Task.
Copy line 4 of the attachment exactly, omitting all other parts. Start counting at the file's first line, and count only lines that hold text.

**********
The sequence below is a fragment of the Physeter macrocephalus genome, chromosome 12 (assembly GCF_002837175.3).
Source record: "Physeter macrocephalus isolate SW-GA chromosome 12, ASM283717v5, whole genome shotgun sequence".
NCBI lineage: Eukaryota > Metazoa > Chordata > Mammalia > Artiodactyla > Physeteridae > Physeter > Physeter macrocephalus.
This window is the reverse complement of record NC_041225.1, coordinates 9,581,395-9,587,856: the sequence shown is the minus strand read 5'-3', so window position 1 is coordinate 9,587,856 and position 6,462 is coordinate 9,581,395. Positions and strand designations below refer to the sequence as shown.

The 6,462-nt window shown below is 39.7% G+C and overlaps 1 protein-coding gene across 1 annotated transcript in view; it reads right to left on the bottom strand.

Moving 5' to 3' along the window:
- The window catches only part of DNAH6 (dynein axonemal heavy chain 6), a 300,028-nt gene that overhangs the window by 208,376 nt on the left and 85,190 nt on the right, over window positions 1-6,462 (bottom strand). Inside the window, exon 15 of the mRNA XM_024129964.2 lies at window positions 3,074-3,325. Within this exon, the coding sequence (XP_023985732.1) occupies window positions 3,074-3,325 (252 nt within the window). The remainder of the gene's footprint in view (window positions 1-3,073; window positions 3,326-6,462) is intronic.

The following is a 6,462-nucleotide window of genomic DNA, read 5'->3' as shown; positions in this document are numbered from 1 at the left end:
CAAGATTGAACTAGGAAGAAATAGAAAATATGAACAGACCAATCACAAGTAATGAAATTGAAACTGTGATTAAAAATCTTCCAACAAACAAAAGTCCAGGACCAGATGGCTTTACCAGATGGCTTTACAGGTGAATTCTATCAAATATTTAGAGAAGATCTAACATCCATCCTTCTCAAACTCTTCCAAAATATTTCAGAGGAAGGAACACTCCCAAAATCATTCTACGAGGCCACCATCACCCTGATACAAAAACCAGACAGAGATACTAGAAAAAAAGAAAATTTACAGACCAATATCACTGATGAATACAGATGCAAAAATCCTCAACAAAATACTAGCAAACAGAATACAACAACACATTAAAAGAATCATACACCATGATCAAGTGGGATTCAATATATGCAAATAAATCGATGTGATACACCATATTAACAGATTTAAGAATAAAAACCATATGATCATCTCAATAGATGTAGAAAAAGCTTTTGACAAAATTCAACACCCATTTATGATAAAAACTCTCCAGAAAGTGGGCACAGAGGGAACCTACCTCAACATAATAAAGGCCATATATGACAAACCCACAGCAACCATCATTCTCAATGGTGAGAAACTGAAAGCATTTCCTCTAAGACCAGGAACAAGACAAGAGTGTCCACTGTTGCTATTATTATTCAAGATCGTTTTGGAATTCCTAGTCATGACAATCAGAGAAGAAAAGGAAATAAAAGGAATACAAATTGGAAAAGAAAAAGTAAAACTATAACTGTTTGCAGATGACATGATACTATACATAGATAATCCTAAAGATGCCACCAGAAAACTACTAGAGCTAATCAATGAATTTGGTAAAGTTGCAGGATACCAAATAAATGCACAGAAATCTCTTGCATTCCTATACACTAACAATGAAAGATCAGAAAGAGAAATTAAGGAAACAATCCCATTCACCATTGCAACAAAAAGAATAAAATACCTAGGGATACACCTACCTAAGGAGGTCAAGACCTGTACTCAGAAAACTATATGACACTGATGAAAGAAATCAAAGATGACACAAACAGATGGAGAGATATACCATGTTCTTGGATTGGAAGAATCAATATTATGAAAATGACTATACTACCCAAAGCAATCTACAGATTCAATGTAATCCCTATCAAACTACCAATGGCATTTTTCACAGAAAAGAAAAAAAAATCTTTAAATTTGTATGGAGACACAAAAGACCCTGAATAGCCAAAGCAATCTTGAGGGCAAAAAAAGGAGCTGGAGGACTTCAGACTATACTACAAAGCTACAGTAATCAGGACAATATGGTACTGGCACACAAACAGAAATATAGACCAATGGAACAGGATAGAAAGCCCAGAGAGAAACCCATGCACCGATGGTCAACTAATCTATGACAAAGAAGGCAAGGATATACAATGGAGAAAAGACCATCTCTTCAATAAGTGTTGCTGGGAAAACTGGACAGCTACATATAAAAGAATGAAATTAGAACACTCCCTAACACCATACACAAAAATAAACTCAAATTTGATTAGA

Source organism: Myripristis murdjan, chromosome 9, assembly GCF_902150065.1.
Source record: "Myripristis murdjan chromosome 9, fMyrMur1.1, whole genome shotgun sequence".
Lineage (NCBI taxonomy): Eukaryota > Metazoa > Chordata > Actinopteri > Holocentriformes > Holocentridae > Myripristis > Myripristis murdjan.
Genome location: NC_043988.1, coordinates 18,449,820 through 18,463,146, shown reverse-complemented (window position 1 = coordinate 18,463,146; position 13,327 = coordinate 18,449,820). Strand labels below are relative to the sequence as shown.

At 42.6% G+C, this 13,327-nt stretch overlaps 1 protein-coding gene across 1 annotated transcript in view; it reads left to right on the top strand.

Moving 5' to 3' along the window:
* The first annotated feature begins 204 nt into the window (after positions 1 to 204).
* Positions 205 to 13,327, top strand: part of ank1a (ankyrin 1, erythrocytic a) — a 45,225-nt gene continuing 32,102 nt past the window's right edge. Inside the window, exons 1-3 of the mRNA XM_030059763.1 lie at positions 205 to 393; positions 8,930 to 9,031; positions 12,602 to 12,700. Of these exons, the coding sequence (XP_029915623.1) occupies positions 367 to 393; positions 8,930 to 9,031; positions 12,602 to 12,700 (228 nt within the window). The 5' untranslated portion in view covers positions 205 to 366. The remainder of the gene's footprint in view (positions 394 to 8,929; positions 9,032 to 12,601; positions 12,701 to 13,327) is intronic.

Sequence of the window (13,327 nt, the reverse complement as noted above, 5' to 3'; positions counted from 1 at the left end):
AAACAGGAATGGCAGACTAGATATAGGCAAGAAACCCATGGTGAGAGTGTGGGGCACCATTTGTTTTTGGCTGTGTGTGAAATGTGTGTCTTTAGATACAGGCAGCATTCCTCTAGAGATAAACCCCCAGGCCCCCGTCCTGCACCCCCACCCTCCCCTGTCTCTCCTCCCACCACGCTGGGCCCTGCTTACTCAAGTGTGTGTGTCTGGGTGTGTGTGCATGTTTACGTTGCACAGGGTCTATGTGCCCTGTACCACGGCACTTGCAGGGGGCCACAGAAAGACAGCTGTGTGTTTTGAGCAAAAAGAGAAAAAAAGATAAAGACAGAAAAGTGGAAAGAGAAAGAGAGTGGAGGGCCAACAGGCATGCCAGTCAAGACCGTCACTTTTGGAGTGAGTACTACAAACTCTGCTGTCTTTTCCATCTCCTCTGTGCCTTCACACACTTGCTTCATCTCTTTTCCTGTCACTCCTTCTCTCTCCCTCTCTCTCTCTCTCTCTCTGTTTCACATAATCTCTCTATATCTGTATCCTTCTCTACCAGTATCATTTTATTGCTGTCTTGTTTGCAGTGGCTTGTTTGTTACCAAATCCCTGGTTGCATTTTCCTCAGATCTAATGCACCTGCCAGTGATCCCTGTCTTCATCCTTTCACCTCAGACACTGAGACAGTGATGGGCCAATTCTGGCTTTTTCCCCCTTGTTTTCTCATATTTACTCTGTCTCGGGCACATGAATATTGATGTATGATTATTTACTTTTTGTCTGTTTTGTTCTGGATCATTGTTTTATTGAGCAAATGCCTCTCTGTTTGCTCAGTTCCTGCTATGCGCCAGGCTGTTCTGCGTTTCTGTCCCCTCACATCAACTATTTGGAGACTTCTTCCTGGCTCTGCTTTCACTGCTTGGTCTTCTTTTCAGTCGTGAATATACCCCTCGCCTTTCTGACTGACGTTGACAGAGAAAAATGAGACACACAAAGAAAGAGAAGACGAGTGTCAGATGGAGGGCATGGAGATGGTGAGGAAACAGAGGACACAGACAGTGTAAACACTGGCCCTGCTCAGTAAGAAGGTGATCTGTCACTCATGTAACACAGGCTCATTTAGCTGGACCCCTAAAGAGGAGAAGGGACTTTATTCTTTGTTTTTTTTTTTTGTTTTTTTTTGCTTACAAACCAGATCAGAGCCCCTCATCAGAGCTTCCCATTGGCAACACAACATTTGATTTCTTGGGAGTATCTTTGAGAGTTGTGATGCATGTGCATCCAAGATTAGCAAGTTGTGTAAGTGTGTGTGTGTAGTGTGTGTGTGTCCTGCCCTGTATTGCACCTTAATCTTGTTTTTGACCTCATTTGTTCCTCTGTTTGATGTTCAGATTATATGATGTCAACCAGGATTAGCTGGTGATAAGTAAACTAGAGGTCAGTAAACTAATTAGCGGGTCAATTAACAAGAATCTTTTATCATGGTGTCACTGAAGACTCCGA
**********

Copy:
This window is the reverse complement of record NC_041225.1, coordinates 9,581,395-9,587,856: the sequence shown is the minus strand read 5'-3', so window position 1 is coordinate 9,587,856 and position 6,462 is coordinate 9,581,395. Positions and strand designations below refer to the sequence as shown.